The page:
It's an impressive clip though - I think I'd be the last one to say they should be chastised, fined or whatever, inasmuch as footballing grounds have long been the only place where extreme nationalistic feelings have been allowed w/o violent suppression (ie throughout Europe in the 20s, 30s, 40s, and all throughout the eastern bloc during the Cold War, let alone South America, Spain, etc. where I have more experience).... IMO the minute they lose their right to believe as they do is when it starts infringing the rights of others. As historically messy as the one-arm salute may be now, you can stand there and look fascist all you want; the moment you in some way physically harm another b/c of your beliefs is where the line is drawn and all bets are off.
(Preparing for blowback)
EDIT:
It should be noted that in general I don't support disrespect of national anthems, etc. I think that the Catalán dispute in Spain is generally blown out of proportion. I dislike when people disrespect the national anthem in various US sports. But while not agreeing with their views, claims to separatism, whatever - I think a person has every right to express their opinion, however charged or wrong it may be.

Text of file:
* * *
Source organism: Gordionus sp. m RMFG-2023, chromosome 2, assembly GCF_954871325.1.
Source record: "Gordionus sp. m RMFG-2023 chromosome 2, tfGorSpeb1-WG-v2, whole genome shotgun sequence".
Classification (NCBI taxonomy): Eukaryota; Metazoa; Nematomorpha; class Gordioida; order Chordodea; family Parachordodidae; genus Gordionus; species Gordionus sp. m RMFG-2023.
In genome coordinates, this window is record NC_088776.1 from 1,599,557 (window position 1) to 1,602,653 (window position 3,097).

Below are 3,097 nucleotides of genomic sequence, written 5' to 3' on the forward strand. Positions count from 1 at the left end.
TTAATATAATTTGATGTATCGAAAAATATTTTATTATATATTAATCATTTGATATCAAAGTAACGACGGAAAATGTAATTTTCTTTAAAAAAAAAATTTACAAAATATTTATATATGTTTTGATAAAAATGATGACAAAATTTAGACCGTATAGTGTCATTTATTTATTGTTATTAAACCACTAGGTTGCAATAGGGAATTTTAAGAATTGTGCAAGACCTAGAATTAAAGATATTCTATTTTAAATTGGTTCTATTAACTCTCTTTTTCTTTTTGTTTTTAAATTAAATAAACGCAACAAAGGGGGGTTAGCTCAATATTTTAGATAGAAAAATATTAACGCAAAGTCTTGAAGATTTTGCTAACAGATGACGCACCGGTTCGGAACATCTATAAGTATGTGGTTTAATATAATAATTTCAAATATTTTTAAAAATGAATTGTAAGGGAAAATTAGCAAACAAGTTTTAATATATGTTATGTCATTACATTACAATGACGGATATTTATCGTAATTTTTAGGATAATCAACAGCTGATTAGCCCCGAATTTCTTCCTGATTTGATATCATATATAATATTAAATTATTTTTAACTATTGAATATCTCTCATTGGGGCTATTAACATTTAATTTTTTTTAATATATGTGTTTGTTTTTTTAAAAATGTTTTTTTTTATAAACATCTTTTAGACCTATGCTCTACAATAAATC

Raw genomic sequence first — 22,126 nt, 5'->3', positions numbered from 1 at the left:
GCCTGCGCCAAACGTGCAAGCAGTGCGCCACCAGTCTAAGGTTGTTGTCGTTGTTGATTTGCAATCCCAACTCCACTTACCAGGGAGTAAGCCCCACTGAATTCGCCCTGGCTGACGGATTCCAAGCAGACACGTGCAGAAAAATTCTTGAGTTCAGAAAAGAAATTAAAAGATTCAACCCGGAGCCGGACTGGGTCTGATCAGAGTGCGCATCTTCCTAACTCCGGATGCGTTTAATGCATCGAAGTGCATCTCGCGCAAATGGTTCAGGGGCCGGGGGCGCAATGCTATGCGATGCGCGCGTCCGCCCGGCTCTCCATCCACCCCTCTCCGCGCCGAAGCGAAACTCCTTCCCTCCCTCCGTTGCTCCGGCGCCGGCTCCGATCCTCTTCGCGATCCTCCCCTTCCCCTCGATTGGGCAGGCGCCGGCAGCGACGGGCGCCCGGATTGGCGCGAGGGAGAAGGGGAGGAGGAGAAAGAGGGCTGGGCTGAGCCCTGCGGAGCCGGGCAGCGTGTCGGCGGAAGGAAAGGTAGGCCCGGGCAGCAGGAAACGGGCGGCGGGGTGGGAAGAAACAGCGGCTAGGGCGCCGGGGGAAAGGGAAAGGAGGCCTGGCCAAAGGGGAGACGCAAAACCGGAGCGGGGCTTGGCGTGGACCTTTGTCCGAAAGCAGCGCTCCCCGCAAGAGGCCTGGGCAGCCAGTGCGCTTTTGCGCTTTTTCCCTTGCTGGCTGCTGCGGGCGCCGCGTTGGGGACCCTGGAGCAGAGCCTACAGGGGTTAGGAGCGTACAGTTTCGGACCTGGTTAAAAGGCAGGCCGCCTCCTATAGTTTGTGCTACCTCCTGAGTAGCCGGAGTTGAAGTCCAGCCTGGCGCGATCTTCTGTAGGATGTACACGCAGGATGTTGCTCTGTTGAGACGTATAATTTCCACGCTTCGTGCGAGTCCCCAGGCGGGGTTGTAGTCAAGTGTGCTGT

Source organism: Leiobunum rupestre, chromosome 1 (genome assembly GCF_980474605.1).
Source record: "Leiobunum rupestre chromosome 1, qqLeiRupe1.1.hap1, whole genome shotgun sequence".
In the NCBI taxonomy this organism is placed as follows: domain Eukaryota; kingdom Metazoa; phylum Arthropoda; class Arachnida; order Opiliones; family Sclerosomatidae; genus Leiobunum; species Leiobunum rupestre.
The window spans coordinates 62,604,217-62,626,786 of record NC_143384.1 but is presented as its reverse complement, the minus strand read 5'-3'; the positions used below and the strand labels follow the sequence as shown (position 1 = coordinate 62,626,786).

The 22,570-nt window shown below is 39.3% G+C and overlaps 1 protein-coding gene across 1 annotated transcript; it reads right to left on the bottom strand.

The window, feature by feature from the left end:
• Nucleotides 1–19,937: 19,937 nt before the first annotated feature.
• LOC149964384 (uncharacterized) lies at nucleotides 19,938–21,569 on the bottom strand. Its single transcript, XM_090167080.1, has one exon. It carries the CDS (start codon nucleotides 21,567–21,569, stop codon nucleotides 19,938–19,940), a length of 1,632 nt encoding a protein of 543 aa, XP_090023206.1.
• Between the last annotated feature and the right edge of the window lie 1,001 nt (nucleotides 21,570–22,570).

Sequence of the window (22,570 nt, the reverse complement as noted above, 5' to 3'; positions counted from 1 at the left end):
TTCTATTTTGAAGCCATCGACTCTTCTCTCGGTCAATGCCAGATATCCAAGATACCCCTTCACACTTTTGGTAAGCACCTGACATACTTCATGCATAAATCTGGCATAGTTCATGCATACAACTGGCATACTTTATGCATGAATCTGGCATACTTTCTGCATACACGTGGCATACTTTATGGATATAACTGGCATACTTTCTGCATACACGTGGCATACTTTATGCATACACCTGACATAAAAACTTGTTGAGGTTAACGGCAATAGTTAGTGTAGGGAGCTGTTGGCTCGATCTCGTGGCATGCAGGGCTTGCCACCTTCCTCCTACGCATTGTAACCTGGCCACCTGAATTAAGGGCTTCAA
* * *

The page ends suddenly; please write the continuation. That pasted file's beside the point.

Eager for CL today. Hoping its the standard walk-in-the-park for Madrid today.

Quote:
Originally Posted by Mark Anthony View Post

El Argentino - your question re: history of southern grievances
That is a big topic but a real short answer is it is not just Naples but the entire south of Italy in general. To start when the country unified, the protectionist measures by southern monarchies was dismantled which hurt Neopolitan industries the most. Once that shifted to northern cities like Torino & Milano the new centralized government re adopted protectionist measures ensuring the south could not catch up again as it locked down growth to the newly established northern industries.
That and via mainstream media it appeared that a well orchestrated demonizing of southerners as lazy took hold over the decades. The term "terroni" being cast towards southerners. The media being controlled by northerners for the most part.
Plus centralized state raised taxes which was easier to absorb where the economy was stronger (the north) and it spiraled from there.
Pre unification the south was not quite as well off as some would lead you to believe but it was sustainable and nothing like the disaster that unfolded in the 50s and 60s. You will see that is the time of the biggest migration to American, Canada and elsewhere. Which is why you see North American Italians are so disproportionately from the south.
Hope I did that justice.

Mark Anthony, very well surmised. The only thing I'd disagree with is the bolded part.